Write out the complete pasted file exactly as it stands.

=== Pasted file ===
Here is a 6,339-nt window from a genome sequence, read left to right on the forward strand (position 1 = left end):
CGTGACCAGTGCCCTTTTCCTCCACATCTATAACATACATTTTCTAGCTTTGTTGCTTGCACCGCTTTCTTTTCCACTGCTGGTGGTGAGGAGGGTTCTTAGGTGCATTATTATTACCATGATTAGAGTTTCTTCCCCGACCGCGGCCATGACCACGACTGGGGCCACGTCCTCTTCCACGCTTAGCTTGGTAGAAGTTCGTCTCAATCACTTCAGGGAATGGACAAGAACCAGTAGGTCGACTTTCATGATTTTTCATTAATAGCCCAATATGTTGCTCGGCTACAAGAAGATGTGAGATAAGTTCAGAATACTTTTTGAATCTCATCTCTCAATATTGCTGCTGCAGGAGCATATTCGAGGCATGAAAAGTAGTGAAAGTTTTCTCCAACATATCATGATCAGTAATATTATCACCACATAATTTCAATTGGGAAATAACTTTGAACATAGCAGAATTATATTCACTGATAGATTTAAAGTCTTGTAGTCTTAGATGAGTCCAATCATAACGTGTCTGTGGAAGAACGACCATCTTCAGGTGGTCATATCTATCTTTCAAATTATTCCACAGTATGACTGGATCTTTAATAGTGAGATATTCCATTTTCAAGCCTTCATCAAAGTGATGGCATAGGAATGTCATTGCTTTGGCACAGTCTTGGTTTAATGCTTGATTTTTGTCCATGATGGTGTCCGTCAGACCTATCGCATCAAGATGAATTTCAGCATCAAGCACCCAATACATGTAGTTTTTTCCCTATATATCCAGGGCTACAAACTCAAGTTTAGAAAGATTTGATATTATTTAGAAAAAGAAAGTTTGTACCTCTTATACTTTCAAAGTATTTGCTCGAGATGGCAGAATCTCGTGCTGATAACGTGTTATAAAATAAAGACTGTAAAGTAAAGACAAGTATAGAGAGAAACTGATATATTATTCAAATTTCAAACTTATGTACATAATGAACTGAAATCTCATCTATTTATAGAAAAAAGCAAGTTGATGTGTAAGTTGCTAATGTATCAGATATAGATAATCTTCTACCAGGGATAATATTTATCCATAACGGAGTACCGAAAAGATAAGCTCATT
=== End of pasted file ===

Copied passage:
Here is a 6,339-nt window from a genome sequence, read left to right on the forward strand (position 1 = left end):
CGTGACCAGTGCCCTTTTCCTCCACATCTATAACATACATTTTCTAGCTTTGTTGCTTGCACCGCTTTCTTTTCCACTGCTGGTGGTGAGGAGGGTTCTTAGGTGCATTATTATTACCATGATTAGAGTTTCTTCCCCGACCGCGGCCATGACCACGACTGGGGCCACGTCCTCTTCCACGCTTAGCTTGGTAGAAGTTCGTCTCAATCACTTCAGGGAATGGACAAGAACCAGTAGGTCGACTTTCATGATTTTTCATTAATAGCCCAATATGTTGCTCGGCTACAAGAAGATGTGAGATAAGTTCAGAATACTTTTTGAATCTCATCTCTCAATATTGCTGCTGCAGGAGCATATTCGAGGCATGAAAAGTAGTGAAAGTTTTCTCCAACATATCATGATCAGTAATATTATCACCACATAATTTCAATTGGGAAATAACTTTGAACATAGCAGAATTATATTCACTGATAGATTTAAAGTCTTGTAGTCTTAGATGAGTCCAATCATAACGTGTCTGTGGAAGAACGACCATCTTCAGGTGGTCATATCTATCTTTCAAATTATTCCACAGTATGACTGGATCTTTAATAGTGAGATATTCCATTTTCAAGCCTTCATCAAAGTGATGGCATAGGAATGTCATTGCTTTGGCACAGTCTTGGTTTAATGCTTGATTTTTGTCCATGATGGTGTCCGTCAGACCTATCGCATCAAGATGAATTTCAGCATCAAGCACCCAATACATGTAGTTTTTTCCCTATATATCCAGGGCTACAAACTCAAGTTTAGAAAGATTTGATATTATTTAGAAAAAGAAAGTTTGTACCTCTTATACTTTCAAAGTATTTGCTCGAGATGGCAGAATCTCGTGCTGATAACGTGTTATAAAATAAAGACTGTAAAGTAAAGACAAGTATAGAGAGAAACTGATATATTATTCAAATTTCAAACTTATGTACATAATGAACTGAAATCTCATCTATTTATAGAAAAAAGCAAGTTGATGTGTAAGTTGCTAATGTATCAGATATAGATAATCTTCTACCAGGGATAATATTTATCCATAACGGAGTACCGAAAAGATAAGCTCATT